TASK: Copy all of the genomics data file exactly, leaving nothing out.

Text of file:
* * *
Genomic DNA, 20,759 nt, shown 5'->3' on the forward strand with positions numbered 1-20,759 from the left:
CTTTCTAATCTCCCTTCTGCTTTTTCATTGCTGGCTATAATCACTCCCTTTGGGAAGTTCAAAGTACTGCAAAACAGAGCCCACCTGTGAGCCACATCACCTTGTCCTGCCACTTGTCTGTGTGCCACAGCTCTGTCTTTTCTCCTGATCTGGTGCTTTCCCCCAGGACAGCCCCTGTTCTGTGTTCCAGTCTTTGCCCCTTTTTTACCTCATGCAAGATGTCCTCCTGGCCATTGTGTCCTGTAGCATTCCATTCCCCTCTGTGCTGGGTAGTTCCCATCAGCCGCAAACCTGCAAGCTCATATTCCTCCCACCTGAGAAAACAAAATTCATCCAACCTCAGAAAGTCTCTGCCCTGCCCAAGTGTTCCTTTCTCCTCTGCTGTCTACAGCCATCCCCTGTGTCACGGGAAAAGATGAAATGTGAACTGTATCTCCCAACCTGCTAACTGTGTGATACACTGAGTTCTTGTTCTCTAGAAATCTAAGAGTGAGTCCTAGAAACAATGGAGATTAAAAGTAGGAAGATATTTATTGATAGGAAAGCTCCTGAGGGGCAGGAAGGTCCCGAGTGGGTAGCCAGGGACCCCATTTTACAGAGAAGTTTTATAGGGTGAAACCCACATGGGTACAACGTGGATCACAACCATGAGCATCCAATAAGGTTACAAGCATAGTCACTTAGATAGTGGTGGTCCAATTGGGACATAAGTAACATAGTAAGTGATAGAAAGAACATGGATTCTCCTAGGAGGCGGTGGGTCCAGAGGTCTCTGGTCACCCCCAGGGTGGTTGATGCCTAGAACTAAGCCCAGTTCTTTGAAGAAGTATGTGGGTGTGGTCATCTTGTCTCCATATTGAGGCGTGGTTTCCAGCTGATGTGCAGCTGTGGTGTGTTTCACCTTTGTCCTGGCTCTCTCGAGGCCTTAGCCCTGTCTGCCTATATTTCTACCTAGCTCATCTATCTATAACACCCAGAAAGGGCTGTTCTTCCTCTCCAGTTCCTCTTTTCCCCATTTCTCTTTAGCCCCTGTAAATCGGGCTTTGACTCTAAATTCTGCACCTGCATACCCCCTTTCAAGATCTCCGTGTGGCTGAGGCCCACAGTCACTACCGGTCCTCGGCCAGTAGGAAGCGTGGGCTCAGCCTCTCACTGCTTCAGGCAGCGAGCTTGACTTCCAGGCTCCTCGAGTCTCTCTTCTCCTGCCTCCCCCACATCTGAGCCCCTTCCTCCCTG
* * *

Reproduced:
Genomic DNA, 20,759 nt, shown 5'->3' on the forward strand with positions numbered 1-20,759 from the left:
CTTTCTAATCTCCCTTCTGCTTTTTCATTGCTGGCTATAATCACTCCCTTTGGGAAGTTCAAAGTACTGCAAAACAGAGCCCACCTGTGAGCCACATCACCTTGTCCTGCCACTTGTCTGTGTGCCACAGCTCTGTCTTTTCTCCTGATCTGGTGCTTTCCCCCAGGACAGCCCCTGTTCTGTGTTCCAGTCTTTGCCCCTTTTTTACCTCATGCAAGATGTCCTCCTGGCCATTGTGTCCTGTAGCATTCCATTCCCCTCTGTGCTGGGTAGTTCCCATCAGCCGCAAACCTGCAAGCTCATATTCCTCCCACCTGAGAAAACAAAATTCATCCAACCTCAGAAAGTCTCTGCCCTGCCCAAGTGTTCCTTTCTCCTCTGCTGTCTACAGCCATCCCCTGTGTCACGGGAAAAGATGAAATGTGAACTGTATCTCCCAACCTGCTAACTGTGTGATACACTGAGTTCTTGTTCTCTAGAAATCTAAGAGTGAGTCCTAGAAACAATGGAGATTAAAAGTAGGAAGATATTTATTGATAGGAAAGCTCCTGAGGGGCAGGAAGGTCCCGAGTGGGTAGCCAGGGACCCCATTTTACAGAGAAGTTTTATAGGGTGAAACCCACATGGGTACAACGTGGATCACAACCATGAGCATCCAATAAGGTTACAAGCATAGTCACTTAGATAGTGGTGGTCCAATTGGGACATAAGTAACATAGTAAGTGATAGAAAGAACATGGATTCTCCTAGGAGGCGGTGGGTCCAGAGGTCTCTGGTCACCCCCAGGGTGGTTGATGCCTAGAACTAAGCCCAGTTCTTTGAAGAAGTATGTGGGTGTGGTCATCTTGTCTCCATATTGAGGCGTGGTTTCCAGCTGATGTGCAGCTGTGGTGTGTTTCACCTTTGTCCTGGCTCTCTCGAGGCCTTAGCCCTGTCTGCCTATATTTCTACCTAGCTCATCTATCTATAACACCCAGAAAGGGCTGTTCTTCCTCTCCAGTTCCTCTTTTCCCCATTTCTCTTTAGCCCCTGTAAATCGGGCTTTGACTCTAAATTCTGCACCTGCATACCCCCTTTCAAGATCTCCGTGTGGCTGAGGCCCACAGTCACTACCGGTCCTCGGCCAGTAGGAAGCGTGGGCTCAGCCTCTCACTGCTTCAGGCAGCGAGCTTGACTTCCAGGCTCCTCGAGTCTCTCTTCTCCTGCCTCCCCCACATCTGAGCCCCTTCCTCCCTG